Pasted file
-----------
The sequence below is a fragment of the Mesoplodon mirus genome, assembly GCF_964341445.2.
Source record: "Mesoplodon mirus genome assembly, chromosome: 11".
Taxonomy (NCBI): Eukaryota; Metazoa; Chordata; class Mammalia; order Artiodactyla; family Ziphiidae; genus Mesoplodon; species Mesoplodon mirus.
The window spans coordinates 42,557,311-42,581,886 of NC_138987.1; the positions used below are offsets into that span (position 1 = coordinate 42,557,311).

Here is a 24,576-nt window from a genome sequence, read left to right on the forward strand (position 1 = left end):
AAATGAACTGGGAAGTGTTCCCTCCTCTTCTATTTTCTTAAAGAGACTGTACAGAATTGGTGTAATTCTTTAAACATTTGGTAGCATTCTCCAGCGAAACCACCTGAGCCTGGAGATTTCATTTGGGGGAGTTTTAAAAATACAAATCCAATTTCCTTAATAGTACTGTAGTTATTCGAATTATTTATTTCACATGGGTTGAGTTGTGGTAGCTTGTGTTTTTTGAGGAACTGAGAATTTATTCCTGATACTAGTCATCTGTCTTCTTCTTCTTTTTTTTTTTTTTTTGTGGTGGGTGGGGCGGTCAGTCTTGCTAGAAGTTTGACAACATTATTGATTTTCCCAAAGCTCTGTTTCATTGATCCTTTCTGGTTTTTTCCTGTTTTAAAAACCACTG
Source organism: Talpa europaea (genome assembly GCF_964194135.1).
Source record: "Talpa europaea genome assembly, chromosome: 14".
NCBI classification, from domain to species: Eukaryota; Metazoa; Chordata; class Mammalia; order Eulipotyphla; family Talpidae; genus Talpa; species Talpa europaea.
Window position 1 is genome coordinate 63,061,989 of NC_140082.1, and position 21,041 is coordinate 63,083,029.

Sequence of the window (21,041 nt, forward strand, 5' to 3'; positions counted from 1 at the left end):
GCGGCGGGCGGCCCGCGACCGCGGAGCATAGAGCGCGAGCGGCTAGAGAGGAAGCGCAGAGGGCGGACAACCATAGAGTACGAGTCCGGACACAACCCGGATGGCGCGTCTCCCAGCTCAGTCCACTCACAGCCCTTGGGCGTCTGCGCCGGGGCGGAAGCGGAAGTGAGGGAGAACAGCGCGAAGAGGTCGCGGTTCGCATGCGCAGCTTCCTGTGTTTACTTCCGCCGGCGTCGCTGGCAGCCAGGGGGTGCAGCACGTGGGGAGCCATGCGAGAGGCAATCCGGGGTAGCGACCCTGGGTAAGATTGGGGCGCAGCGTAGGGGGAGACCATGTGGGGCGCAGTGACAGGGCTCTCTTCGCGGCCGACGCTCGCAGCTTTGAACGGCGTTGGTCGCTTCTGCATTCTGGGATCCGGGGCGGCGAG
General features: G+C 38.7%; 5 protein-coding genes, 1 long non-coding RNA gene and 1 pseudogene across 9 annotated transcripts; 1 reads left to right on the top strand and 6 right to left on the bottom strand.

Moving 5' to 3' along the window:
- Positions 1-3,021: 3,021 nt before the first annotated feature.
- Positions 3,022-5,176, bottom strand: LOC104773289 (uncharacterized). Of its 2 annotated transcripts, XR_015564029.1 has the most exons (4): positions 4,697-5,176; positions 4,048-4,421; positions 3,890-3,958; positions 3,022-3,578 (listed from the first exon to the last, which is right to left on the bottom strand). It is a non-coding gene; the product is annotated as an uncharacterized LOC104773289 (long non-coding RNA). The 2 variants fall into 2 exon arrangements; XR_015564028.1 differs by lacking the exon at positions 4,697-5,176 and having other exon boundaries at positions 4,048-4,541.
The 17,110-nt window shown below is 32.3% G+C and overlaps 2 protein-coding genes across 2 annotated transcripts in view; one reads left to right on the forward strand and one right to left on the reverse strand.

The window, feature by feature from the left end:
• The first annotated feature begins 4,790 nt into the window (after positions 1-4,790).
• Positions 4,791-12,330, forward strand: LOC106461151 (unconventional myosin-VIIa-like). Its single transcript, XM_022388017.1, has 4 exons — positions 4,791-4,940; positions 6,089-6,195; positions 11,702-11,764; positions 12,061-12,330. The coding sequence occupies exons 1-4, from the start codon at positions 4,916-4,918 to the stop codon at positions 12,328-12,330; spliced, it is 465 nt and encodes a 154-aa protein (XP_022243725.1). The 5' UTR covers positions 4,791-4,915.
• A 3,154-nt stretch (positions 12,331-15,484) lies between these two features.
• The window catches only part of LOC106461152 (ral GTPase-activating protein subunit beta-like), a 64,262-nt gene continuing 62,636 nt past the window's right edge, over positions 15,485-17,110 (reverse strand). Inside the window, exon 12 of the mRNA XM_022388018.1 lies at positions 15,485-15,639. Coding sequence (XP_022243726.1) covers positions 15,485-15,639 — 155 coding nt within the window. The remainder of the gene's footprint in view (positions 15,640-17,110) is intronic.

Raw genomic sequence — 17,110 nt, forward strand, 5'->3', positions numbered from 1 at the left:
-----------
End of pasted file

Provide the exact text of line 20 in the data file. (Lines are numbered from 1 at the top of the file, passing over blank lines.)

• Positions 4,791-12,330, forward strand: LOC106461151 (unconventional myosin-VIIa-like). Its single transcript, XM_022388017.1, has 4 exons — positions 4,791-4,940; positions 6,089-6,195; positions 11,702-11,764; positions 12,061-12,330. The coding sequence occupies exons 1-4, from the start codon at positions 4,916-4,918 to the stop codon at positions 12,328-12,330; spliced, it is 465 nt and encodes a 154-aa protein (XP_022243725.1). The 5' UTR covers positions 4,791-4,915.